Some of our rules of racing need looking at.

Matt Cameron was late last week exonerated on a charge of - well, that's what this column is about - exactly what was he charged with?

When Cameron rode Mime into second at Ellerslie in January he'd hardly taken a breath after removing the saddle before stewards were all over him like flies at a beach picnic.

The following week he was charged with "failing to take all permissible measures to win the race or finish in the best possible position".


A decision had been made not to charge him with the more serious offence of "stopping" the horse, or in basic racing language "pulling it up". Or, in fact, is "failing to take all permissible measures" a lesser charge?

Does it still imply the jockey was not trying? Let's face it, a jockey goes out to pull a horse up or to try to win a race.

Where can there possibly be middle ground between the two.

There can't, so is "failing to take all permissible measures" meant to eliminate any suggestion of scurrilous intent and, if so, surely then it simply comes down to a bad ride.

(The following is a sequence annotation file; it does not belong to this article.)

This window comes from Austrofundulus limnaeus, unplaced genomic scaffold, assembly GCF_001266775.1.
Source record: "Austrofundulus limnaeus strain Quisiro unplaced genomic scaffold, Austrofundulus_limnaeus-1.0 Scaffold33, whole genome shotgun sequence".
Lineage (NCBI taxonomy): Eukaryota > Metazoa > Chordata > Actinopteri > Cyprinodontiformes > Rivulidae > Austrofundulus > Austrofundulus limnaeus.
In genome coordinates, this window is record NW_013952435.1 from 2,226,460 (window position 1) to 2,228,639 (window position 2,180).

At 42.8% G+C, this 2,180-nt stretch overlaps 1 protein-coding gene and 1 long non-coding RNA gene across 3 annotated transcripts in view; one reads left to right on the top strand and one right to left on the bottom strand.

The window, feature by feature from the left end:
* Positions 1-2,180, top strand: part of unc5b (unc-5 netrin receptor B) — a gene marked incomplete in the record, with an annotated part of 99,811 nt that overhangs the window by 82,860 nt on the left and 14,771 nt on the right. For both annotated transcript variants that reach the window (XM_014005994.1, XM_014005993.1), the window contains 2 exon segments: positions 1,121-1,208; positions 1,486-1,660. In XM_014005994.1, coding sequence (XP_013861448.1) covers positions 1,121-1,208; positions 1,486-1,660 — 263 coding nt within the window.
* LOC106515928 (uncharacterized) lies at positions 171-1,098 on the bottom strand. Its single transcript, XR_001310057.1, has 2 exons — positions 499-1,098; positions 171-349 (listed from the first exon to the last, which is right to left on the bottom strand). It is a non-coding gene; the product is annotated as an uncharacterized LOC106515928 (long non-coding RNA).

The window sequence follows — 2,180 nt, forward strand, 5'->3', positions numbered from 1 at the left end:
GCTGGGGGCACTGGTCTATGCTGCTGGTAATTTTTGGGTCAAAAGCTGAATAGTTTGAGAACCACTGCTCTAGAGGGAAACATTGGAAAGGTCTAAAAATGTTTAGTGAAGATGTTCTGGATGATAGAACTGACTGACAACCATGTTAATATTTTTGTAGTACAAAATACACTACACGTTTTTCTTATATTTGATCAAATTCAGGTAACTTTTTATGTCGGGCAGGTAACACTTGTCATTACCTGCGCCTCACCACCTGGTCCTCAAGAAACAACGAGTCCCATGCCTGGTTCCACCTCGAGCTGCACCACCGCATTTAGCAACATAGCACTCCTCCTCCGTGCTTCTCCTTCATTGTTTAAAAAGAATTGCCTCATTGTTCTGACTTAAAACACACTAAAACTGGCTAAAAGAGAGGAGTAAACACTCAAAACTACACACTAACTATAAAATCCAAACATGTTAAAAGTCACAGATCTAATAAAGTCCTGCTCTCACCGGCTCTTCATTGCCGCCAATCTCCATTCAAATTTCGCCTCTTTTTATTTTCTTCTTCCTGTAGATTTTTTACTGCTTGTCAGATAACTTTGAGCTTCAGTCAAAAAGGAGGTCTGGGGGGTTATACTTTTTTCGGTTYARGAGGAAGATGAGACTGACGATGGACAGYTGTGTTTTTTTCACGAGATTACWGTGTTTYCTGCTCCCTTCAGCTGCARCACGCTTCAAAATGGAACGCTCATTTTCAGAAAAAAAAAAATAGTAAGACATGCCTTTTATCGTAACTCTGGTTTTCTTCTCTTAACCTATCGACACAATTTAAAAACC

If stewards were to charge every jockey with a bad ride they'd be on course until 3am the morning after every raceday.

Given the circumstances, the charge against Cameron was ludicrous and this column pointed that out weeks ago.

The "failing to take all permissible measures" rule is a nonsense. Ask 20 stewards and JCA panel members around the country what it's meant to define and you'd get 15 different answers.

The problem arises from the fascination of racing administrators in decades past of involving lawyers to write the rules of racing.

Fix up our out-of-date rules now and leave the lawyers out of it.

Retired jockey, harness trainer and driver and former stipendiary steward Noel McCutcheon was one of the two Judicial Control Authority members who dismissed the case against Cameron last Friday.

He'd know more about rewriting the rules than most.